50 Going On 20: Confessions Of A Happy Man Who Won't Grow Up

Despite society's expectations, my passion for music, clothes and football refuses to dwindle as I near middle age. I can't be the only one.
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Despite society's expectations, my passion for music, clothes and football refuses to dwindle as I near middle age. I can't be the only one.

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"Hi, my name is Phil and I'm 50 going on 20". It sounds like the introduction to an addiction therapy meeting in a dingy church hall, but it's not; it's something (I think) I'm proud of.

The problem with growing up is that you are supposed to 'mature', supposed to 'leave your youth behind'. The problem? I haven't, and sometimes I wonder whether I'm alone. Or am I one of many thousands of teenagers and twentysomethings trapped in a 50 year old man's body, still enjoying their youth, and life, to the full?

I played football; I played in the street. I played in the park. I played for my school team. When I grew up I wanted to play for Leeds United. I wanted to be Alan Clarke. I played for the university. I played Sunday League in both North London and North Leeds.

I was a Punk; I saved up my pocket money and the money I earned from a paper round and a Saturday job at the local greengrocers to buy my punk leather jacket in Leeds' wonderful Victorian market. I spent hard earned cash on 'Never Mind the Bollocks', 'Inflammable Material' and 'The Undertones' as well as countless long forgotten 45rpm and 33rpm masterpieces.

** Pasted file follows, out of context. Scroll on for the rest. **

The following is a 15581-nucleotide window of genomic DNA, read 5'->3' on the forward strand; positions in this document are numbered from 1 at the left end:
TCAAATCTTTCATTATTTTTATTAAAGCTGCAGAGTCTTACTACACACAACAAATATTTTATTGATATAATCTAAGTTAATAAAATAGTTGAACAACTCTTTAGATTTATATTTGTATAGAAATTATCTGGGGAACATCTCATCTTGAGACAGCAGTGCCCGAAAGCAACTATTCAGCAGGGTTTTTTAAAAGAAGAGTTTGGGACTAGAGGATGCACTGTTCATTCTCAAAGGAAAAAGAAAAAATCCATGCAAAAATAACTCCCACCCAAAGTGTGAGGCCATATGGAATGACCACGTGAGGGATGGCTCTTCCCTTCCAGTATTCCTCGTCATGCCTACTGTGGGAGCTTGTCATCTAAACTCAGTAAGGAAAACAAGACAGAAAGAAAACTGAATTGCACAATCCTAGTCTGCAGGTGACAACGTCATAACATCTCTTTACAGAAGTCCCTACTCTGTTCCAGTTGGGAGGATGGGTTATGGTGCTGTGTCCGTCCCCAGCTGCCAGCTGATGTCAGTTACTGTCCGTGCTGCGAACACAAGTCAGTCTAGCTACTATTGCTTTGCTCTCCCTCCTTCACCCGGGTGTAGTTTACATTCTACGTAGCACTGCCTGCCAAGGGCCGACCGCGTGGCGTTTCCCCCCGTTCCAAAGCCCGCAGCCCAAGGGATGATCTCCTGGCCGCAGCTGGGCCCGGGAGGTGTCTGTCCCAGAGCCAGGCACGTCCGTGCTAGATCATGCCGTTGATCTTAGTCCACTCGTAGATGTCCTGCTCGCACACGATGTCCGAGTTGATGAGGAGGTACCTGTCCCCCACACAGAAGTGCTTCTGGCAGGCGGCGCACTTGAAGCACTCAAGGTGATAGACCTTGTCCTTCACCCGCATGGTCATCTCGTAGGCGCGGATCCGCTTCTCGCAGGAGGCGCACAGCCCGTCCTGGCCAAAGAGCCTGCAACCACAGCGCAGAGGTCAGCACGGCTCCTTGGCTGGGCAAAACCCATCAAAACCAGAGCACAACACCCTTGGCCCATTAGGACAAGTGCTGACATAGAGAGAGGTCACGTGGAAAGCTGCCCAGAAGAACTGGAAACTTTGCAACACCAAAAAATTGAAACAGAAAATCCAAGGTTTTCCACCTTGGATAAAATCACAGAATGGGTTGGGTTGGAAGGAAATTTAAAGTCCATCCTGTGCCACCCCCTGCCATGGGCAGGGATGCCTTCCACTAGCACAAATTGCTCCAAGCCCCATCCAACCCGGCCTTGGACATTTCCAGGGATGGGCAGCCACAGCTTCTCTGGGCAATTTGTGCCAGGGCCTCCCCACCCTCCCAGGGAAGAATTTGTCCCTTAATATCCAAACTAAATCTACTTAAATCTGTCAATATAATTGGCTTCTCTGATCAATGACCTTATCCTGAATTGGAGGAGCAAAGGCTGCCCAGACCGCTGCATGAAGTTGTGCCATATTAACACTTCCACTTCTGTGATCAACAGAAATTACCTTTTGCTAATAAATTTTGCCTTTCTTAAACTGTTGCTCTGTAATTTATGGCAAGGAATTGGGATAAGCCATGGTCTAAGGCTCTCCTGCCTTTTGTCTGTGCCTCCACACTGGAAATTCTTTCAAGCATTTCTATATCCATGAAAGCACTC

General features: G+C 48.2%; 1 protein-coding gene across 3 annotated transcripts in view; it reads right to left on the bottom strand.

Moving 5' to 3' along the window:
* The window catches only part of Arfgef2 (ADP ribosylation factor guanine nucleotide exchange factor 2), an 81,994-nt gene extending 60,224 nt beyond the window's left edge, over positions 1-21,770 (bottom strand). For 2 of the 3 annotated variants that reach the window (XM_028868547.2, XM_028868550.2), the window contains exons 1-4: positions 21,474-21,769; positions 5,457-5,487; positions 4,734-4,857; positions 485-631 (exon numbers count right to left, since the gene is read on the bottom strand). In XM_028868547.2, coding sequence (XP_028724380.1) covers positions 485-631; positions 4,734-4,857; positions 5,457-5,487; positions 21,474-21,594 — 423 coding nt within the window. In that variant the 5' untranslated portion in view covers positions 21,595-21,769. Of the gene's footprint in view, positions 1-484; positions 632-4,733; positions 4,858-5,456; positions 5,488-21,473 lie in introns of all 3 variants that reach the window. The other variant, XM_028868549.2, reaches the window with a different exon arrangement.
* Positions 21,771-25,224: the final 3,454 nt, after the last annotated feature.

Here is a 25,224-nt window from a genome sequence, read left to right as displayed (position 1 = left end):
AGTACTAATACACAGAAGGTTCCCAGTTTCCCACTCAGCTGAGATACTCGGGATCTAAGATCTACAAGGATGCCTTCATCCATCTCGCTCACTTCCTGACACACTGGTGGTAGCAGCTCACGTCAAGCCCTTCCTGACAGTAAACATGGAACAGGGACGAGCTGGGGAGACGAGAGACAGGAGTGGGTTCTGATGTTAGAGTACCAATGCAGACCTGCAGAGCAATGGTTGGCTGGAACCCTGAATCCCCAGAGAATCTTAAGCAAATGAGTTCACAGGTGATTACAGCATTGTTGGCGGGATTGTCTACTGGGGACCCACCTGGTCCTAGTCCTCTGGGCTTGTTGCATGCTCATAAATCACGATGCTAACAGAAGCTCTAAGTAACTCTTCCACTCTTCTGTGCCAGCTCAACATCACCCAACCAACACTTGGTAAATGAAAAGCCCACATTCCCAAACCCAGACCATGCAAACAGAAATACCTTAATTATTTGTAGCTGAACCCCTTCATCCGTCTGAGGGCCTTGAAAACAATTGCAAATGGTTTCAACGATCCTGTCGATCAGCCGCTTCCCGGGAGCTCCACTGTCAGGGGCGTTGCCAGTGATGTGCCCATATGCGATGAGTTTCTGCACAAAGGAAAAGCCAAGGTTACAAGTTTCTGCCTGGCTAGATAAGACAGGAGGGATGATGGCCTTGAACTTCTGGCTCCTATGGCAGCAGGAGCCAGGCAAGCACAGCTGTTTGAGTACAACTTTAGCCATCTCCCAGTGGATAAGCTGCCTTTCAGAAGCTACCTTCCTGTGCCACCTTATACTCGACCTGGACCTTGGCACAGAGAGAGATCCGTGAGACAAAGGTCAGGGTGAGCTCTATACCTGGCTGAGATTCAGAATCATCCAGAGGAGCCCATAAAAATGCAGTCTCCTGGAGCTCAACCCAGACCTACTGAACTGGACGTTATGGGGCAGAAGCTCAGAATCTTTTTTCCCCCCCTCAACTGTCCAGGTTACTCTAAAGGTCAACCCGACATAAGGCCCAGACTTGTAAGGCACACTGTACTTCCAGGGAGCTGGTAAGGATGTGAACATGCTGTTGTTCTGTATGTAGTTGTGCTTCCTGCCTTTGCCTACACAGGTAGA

I was a Casual; I spent my student grant and various benefits on extortionately priced Ellesse t-shirts, adidas trainers and pastel coloured Pringle diamond jumpers. My weekends were spent either at Elland Road or at various first, and then unfortunately second, division grounds around the country, clocking up 50+ away grounds ranging from Mansfield to Milan. Travelling with Leeds at that time was a heady cocktail of potential trouble, pride, camaraderie and huge numbers in small towns that simply couldn't cope.

Then I got a job, got married, got a mortgage and had kids. I now own a business (we own www.whichbingo.co.uk and www.freebingo.co.uk) that employs more than a dozen people, has an annual turnover in excess of £1m and I spend my days analysing sales figures, motivating & mentoring staff and planning company strategy. At this point isn't this where one should be settling down? I'm supposed to be a mature, responsible and sensible member of society (which I am), but here's the problem (or as I see it, the great news):

I still play football. I still listen to punk. I still wear decent gear. I still follow the Mighty Leeds United. I may nowadays dine with well-heeled friends in great culinary establishments but I still want to get pissed on a Saturday night.

5-a-side is a twice a week, hourly ritual. I love it and wouldn't miss it for the world. I've seen The Undertones live at least once every year for the last four years - I even follow @mickeyundertone on Twitter. I travelled over to Manchester to see Green Day. My iPad is full of The Clash, The Jam, Ramones and all their ilk and they all regularly get an airing. Ellesse has been replaced by Boss, Pringle by Armani. My Leeds watching is a season ticket in the expensive West Stand rather than standing 'with the lads' on The Lowfields or The Gelderd, and I was there this season at The Galpharm to ecstatically celebrate Billy Sharp's last minute winner with as much fervour as one from yesteryear from Clarke, Currie or Chapman.

I don't want to grow up. That fire in the belly that only occurs when you hear the opening chords of the likes of 'Pretty Vacant', 'Smash it Up' or 'Alternative Ulster' refuses to be dimmed. That frisson of excitement as you approach the away end at 2.30 on a Saturday afternoon is still the drug that I can't kick. 

Am I just a someone who refuses to grow up or are the 'millions like us'?